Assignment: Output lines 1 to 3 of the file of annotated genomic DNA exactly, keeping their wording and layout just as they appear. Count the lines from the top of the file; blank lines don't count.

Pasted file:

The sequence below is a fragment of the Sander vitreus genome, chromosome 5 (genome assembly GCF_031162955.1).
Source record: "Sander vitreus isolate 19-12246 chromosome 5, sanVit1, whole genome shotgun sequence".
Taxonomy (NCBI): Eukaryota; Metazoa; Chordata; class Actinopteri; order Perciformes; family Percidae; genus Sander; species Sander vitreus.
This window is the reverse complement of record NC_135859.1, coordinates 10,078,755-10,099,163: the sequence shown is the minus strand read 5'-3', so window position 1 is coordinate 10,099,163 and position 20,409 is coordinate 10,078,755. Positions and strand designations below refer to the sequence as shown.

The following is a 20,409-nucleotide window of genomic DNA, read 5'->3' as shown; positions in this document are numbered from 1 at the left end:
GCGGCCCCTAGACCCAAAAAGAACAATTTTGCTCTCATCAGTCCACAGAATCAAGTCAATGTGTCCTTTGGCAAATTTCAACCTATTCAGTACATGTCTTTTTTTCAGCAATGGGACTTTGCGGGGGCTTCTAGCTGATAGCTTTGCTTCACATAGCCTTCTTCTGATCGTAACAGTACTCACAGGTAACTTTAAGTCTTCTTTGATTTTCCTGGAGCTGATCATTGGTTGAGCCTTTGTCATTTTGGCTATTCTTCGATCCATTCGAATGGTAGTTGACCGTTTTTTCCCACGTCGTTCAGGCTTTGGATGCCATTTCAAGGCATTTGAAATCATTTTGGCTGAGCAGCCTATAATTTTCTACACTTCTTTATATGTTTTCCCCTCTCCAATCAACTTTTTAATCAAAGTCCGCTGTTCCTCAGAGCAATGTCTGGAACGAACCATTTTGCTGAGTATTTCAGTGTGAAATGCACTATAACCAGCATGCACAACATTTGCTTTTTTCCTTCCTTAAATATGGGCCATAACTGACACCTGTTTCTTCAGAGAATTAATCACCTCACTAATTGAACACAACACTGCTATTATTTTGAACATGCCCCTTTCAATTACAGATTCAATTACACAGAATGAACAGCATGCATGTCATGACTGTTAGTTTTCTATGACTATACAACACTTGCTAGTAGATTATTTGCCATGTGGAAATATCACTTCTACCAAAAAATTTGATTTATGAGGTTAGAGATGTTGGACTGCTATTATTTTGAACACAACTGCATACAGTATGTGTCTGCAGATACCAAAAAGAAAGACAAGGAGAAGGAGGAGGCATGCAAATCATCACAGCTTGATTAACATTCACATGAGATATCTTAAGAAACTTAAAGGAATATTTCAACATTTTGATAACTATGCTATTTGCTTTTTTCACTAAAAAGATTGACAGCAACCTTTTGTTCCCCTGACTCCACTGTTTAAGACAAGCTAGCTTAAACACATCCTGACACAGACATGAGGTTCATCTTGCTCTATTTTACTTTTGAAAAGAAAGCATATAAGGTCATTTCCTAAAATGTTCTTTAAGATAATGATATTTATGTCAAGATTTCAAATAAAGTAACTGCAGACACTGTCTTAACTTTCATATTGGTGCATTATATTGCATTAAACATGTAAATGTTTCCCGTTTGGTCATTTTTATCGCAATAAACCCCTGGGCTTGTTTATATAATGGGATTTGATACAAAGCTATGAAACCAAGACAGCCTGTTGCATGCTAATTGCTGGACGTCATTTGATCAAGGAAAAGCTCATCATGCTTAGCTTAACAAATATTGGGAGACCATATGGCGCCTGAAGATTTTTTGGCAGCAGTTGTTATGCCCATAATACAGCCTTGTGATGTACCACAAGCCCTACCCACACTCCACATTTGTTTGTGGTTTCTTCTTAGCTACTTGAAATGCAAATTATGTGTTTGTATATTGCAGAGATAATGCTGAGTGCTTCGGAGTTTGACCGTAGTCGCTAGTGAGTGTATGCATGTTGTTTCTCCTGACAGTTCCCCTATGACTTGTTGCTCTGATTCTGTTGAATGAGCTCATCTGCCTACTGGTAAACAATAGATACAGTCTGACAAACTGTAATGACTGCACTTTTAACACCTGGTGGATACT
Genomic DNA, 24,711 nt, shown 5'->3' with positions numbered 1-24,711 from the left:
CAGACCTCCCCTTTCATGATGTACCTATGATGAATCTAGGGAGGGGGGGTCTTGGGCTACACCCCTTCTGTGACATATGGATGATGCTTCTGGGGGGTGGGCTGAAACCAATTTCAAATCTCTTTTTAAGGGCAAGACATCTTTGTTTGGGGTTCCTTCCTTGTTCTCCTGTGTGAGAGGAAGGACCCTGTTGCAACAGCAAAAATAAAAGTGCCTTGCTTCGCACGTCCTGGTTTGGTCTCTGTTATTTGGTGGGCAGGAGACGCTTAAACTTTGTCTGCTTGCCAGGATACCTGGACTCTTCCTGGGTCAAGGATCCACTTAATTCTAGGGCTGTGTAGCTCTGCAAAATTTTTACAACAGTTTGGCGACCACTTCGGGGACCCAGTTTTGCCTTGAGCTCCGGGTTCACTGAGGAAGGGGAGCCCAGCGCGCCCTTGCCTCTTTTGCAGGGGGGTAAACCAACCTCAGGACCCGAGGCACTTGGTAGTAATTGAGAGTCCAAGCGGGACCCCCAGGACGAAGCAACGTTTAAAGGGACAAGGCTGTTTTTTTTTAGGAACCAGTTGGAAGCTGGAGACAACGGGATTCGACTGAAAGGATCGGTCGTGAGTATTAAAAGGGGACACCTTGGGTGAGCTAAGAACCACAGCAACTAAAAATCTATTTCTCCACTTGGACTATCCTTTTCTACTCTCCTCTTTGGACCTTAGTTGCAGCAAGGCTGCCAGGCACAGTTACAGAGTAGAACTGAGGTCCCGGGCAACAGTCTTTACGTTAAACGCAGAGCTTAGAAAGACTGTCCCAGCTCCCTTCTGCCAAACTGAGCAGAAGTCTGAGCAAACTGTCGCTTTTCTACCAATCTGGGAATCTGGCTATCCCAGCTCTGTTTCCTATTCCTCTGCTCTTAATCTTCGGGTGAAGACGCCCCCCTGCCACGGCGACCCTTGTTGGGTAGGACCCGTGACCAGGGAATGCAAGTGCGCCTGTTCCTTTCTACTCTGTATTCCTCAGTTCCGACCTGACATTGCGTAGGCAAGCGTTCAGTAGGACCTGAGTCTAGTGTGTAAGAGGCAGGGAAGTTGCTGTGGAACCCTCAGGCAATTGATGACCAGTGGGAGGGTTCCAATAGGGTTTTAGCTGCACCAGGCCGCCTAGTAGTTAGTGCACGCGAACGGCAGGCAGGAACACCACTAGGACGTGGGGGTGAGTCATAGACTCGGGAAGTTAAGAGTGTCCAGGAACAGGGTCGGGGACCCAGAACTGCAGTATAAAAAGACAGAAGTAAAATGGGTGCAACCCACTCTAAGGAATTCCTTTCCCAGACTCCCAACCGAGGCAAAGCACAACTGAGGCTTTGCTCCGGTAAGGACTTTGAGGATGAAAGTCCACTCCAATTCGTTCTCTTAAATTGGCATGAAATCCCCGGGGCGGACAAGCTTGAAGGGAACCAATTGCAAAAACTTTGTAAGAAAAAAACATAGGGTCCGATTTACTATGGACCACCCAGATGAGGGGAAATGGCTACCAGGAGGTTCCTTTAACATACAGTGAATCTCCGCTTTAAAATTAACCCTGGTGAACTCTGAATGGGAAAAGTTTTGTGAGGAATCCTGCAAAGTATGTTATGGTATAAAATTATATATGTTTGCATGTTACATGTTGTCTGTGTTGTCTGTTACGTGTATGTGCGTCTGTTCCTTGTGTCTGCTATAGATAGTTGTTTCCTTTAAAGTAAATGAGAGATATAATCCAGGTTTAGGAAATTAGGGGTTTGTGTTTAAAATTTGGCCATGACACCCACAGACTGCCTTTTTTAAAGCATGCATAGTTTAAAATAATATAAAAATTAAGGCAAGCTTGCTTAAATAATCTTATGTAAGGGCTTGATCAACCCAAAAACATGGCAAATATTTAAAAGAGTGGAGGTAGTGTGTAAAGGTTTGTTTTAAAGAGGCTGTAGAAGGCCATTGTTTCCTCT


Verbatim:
The sequence below is a fragment of the Sander vitreus genome, chromosome 5 (genome assembly GCF_031162955.1).
Source record: "Sander vitreus isolate 19-12246 chromosome 5, sanVit1, whole genome shotgun sequence".
Taxonomy (NCBI): Eukaryota; Metazoa; Chordata; class Actinopteri; order Perciformes; family Percidae; genus Sander; species Sander vitreus.